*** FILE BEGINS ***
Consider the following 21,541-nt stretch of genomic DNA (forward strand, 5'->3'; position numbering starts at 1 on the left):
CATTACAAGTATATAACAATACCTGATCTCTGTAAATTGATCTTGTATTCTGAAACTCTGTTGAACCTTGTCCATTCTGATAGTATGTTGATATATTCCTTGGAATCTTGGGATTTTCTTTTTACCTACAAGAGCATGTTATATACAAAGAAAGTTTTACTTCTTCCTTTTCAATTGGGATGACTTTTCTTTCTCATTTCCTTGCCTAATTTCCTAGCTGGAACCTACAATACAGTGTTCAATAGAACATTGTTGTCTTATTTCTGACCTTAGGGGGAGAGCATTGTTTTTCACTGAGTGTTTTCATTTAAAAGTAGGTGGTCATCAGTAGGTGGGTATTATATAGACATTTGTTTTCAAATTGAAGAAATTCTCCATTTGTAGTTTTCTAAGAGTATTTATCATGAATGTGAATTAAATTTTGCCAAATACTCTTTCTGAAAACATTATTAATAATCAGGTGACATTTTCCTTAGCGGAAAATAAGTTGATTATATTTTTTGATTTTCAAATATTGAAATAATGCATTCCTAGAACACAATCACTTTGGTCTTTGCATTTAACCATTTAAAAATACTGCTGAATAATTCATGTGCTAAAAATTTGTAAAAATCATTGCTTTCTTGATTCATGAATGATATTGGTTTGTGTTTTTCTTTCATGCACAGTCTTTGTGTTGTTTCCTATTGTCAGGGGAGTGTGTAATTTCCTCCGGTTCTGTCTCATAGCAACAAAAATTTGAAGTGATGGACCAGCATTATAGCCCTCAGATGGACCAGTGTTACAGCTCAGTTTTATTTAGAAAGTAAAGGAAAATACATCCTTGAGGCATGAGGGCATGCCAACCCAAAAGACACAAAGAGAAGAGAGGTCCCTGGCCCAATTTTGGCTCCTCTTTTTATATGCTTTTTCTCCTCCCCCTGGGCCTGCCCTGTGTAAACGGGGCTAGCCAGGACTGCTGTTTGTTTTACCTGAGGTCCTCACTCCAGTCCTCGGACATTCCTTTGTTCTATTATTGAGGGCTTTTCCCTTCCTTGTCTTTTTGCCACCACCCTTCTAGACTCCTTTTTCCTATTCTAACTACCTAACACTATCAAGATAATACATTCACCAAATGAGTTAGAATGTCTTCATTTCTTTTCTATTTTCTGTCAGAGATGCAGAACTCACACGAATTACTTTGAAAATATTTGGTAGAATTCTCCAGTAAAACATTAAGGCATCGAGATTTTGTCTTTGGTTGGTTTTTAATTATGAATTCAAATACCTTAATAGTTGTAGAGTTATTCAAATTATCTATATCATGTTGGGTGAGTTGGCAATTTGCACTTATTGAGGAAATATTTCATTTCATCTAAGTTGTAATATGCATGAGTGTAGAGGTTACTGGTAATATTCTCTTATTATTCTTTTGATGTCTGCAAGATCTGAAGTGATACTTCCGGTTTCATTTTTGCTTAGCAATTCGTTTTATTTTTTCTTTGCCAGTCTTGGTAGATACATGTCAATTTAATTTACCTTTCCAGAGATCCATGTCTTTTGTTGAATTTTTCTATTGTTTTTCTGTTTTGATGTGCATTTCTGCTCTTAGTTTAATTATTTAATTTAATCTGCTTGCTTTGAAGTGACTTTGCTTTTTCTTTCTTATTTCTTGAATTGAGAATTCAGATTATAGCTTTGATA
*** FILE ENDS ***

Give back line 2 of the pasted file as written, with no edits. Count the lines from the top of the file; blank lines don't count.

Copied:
CATTACAAGTATATAACAATACCTGATCTCTGTAAATTGATCTTGTATTCTGAAACTCTGTTGAACCTTGTCCATTCTGATAGTATGTTGATATATTCCTTGGAATCTTGGGATTTTCTTTTTACCTACAAGAGCATGTTATATACAAAGAAAGTTTTACTTCTTCCTTTTCAATTGGGATGACTTTTCTTTCTCATTTCCTTGCCTAATTTCCTAGCTGGAACCTACAATACAGTGTTCAATAGAACATTGTTGTCTTATTTCTGACCTTAGGGGGAGAGCATTGTTTTTCACTGAGTGTTTTCATTTAAAAGTAGGTGGTCATCAGTAGGTGGGTATTATATAGACATTTGTTTTCAAATTGAAGAAATTCTCCATTTGTAGTTTTCTAAGAGTATTTATCATGAATGTGAATTAAATTTTGCCAAATACTCTTTCTGAAAACATTATTAATAATCAGGTGACATTTTCCTTAGCGGAAAATAAGTTGATTATATTTTTTGATTTTCAAATATTGAAATAATGCATTCCTAGAACACAATCACTTTGGTCTTTGCATTTAACCATTTAAAAATACTGCTGAATAATTCATGTGCTAAAAATTTGTAAAAATCATTGCTTTCTTGATTCATGAATGATATTGGTTTGTGTTTTTCTTTCATGCACAGTCTTTGTGTTGTTTCCTATTGTCAGGGGAGTGTGTAATTTCCTCCGGTTCTGTCTCATAGCAACAAAAATTTGAAGTGATGGACCAGCATTATAGCCCTCAGATGGACCAGTGTTACAGCTCAGTTTTATTTAGAAAGTAAAGGAAAATACATCCTTGAGGCATGAGGGCATGCCAACCCAAAAGACACAAAGAGAAGAGAGGTCCCTGGCCCAATTTTGGCTCCTCTTTTTATATGCTTTTTCTCCTCCCCCTGGGCCTGCCCTGTGTAAACGGGGCTAGCCAGGACTGCTGTTTGTTTTACCTGAGGTCCTCACTCCAGTCCTCGGACATTCCTTTGTTCTATTATTGAGGGCTTTTCCCTTCCTTGTCTTTTTGCCACCACCCTTCTAGACTCCTTTTTCCTATTCTAACTACCTAACACTATCAAGATAATACATTCACCAAATGAGTTAGAATGTCTTCATTTCTTTTCTATTTTCTGTCAGAGATGCAGAACTCACACGAATTACTTTGAAAATATTTGGTAGAATTCTCCAGTAAAACATTAAGGCATCGAGATTTTGTCTTTGGTTGGTTTTTAATTATGAATTCAAATACCTTAATAGTTGTAGAGTTATTCAAATTATCTATATCATGTTGGGTGAGTTGGCAATTTGCACTTATTGAGGAAATATTTCATTTCATCTAAGTTGTAATATGCATGAGTGTAGAGGTTACTGGTAATATTCTCTTATTATTCTTTTGATGTCTGCAAGATCTGAAGTGATACTTCCGGTTTCATTTTTGCTTAGCAATTCGTTTTATTTTTTCTTTGCCAGTCTTGGTAGATACATGTCAATTTAATTTACCTTTCCAGAGATCCATGTCTTTTGTTGAATTTTTCTATTGTTTTTCTGTTTTGATGTGCATTTCTGCTCTTAGTTTAATTATTTAATTTAATCTGCTTGCTTTGAAGTGACTTTGCTTTTTCTTTCTTATTTCTTGAATTGAGAATTCAGATTATAGCTTTGATA